Today I had intended to talk about my approach and thought process in configuring a fresh MySQL server running 5.6 with the InnoDB storage engine. However, it didn’t quite work out that way. I managed to get side-tracked by decision #0 – whether or not durability is important.
By default, MySQL is configured to lie to you. That is that when you modify data there are no guarantees that your changes will be able to survive a catastrophic failure, or to put in simple terms: a power loss. The advantage of doing this, is MySQL is able to perform additional buffering and merging and consequently achieve better performance. However, the downside is also very clear: losing data is problematic, so you need to decide what is appropriate for your use-case.
I tend to argue that there are only two options of durability (yes or no), since you do not get to decide which transaction you lose – it could be a $10 order or a $10 million dollar order. Once you have decided you can potentially lose one transaction, in reality you can probably lose a few more.
I also warn strongly that there is no point in making MySQL durable if you can not make durability guarantees with the layers below MySQL. MySQL is not alone in lying by default – consumer hard drives have buffers which are not battery backed, as do virtualization platforms.
Frequently you will hear the example:
“We don’t process credit cards so we don’t need to be durable”.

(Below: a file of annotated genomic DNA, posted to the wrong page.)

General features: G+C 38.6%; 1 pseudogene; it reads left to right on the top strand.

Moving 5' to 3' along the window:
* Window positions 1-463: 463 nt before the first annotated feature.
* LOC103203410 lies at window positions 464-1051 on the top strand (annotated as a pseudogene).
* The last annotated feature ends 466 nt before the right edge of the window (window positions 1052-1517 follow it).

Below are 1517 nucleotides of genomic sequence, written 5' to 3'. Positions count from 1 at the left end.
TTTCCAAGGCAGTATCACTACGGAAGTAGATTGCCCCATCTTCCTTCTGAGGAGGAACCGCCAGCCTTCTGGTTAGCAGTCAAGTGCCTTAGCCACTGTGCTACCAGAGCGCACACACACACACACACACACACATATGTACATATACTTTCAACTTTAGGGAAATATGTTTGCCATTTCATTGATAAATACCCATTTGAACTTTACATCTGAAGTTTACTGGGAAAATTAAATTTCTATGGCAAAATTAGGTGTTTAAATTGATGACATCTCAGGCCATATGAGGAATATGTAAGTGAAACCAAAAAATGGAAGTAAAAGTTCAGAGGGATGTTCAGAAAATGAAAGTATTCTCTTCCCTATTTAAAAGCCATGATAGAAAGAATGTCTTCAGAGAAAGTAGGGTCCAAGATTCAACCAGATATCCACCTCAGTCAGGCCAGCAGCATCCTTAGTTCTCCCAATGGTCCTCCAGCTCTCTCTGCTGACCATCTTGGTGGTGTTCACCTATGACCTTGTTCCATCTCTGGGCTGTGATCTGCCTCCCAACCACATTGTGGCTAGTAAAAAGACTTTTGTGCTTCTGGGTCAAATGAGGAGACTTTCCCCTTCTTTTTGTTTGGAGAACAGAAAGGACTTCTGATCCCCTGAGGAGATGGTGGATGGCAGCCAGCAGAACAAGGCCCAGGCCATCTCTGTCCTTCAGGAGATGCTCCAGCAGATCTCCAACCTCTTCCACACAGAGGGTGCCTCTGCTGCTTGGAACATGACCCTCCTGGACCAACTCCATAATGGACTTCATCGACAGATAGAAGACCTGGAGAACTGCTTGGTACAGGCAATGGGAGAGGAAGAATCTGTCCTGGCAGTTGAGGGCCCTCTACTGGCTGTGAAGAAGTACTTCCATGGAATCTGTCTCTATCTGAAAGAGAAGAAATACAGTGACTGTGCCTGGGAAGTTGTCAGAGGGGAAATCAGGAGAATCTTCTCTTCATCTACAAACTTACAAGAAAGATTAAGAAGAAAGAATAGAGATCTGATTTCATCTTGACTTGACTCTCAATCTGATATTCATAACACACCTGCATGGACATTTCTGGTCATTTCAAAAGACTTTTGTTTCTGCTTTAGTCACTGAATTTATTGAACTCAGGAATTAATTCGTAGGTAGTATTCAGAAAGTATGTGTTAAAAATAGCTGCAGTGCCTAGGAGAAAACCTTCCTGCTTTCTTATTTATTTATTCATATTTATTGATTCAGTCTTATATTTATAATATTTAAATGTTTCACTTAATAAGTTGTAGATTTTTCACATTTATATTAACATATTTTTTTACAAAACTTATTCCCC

I tend to disagree with this, as it is too simplistic to be useful. Order processing and user management are two equally valuable examples which require durability. For example: I don’t want to revoke someone’s credentials only to find with a power loss my change did not take effect! I also do not like that this example omits the truth that lost DBA/developer productivity can be more expensive than hardware. Many businesses do not want to be in a situation where a failure requires post-failure investigation to handle any discrepancies.
I would also mention that the cost of providing the added IOPS durable workloads create is much lower now that we have the ability to install SSDs on our database servers. If the required performance can be achieved with durable or not durable, losing durability is a sub-optimization, not a trade-off.
So having discussed it, here are the settings to change MySQL to be durable:
I recommend using the first option for slaves, which will use an InnoDB table internally. This is new to MySQL 5.6.
It’s best to describe this by case study. In the case of inPowered, we have multiple database servers, but by enlarge we are non-durable. I argue that this is the right choice for a few reasons:
- We do not have much in the way of user data
- Most of the data can be regenerated by re-scraping web articles
- Most of the data is valuable in aggregate (tracking likes/shares of articles) so losing a portion is not critical.
- I have no reason to believe that Amazon EC2 servers provide durable writes (see introduction), nor do I have the ability to do a true pull the plug test.
Settings to change to be non-durable:
There are fewer settings to change when deciding to be non durable, since this is the default.
I confessed that I am currently managing a non-durable installation, but you may detect from my tone that I am by and large a durability proponent. I do not necessarily agree with ‘lie by default’, but nor do I hold it against MySQL – it is a common choice amongst databases vendors. I also think that users are often heavily swayed by naive benchmarks, so it is hard to take a high moral ground otherwise.
Did I miss anything? Please leave a comment.